This visit was an inspiration for other regions who continue to experience land abuse and aggression from corporations and their governments. The participant from Uganda shared how the land situation is similar but very different in terms of youth involvement. For the Maasai community in Kenya, the participant shared that it is the elders who seem to be taking advantage of the tribal wars that result from land issues. This then reiterates the significance of intergenerational transfer, the importance of storytelling, and the importance of family.


“I think we really need to make very visible our very strong contributions.” Joji Cariño, participant

Their reason for persisting is the generations to come and their armour in this struggle is their community. This exchange provided an opportunity for them to expand that community of strong women and men reformists who continue to fight for their rights. Knowing that they are not alone, that oceans away there are people who reflect the same journey, keeps them ignited. It is one of the significant realisations that support from the community is key to their strength.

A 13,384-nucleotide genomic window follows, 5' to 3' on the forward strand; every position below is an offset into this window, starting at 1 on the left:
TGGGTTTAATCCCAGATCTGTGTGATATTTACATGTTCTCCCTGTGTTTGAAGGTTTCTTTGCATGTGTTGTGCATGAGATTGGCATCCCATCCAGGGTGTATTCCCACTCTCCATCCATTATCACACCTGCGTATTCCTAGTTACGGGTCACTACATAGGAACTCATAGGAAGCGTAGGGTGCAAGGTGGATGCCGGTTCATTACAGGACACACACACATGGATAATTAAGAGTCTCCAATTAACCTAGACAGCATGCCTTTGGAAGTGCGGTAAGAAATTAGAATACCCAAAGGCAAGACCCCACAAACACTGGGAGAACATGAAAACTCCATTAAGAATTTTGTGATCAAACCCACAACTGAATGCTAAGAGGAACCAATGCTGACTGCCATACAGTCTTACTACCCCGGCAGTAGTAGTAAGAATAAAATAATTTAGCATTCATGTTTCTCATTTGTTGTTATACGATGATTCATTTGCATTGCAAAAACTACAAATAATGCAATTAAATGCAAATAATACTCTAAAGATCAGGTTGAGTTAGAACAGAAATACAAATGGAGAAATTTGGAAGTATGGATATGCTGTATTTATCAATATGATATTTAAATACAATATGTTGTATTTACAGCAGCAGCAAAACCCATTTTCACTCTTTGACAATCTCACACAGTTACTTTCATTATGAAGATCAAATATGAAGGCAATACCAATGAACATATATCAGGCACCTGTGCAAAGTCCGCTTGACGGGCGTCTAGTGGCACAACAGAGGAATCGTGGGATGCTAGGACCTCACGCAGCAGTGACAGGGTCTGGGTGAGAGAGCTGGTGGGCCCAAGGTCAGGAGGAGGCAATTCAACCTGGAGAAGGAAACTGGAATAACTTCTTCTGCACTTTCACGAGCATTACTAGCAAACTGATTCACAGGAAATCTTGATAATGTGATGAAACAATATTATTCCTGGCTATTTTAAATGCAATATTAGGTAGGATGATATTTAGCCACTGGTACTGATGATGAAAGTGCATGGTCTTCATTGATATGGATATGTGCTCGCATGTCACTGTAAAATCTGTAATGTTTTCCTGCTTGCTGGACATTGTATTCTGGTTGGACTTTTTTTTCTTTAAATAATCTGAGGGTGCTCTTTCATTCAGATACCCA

From the rich sharing and reflections, needed actions were discussed in order to continue and further strengthen their movements. It surfaced from all regions that more capacity-strengthening on leadership, advocacy, and community organising should be initiated. Through these, opportunities of indigenous women’s participation in decision-making processes both at local and national levels can be supported. Intensifying efforts for intergenerational transfer was amongst the significant lessons learnt that the participants deem important as they move forward.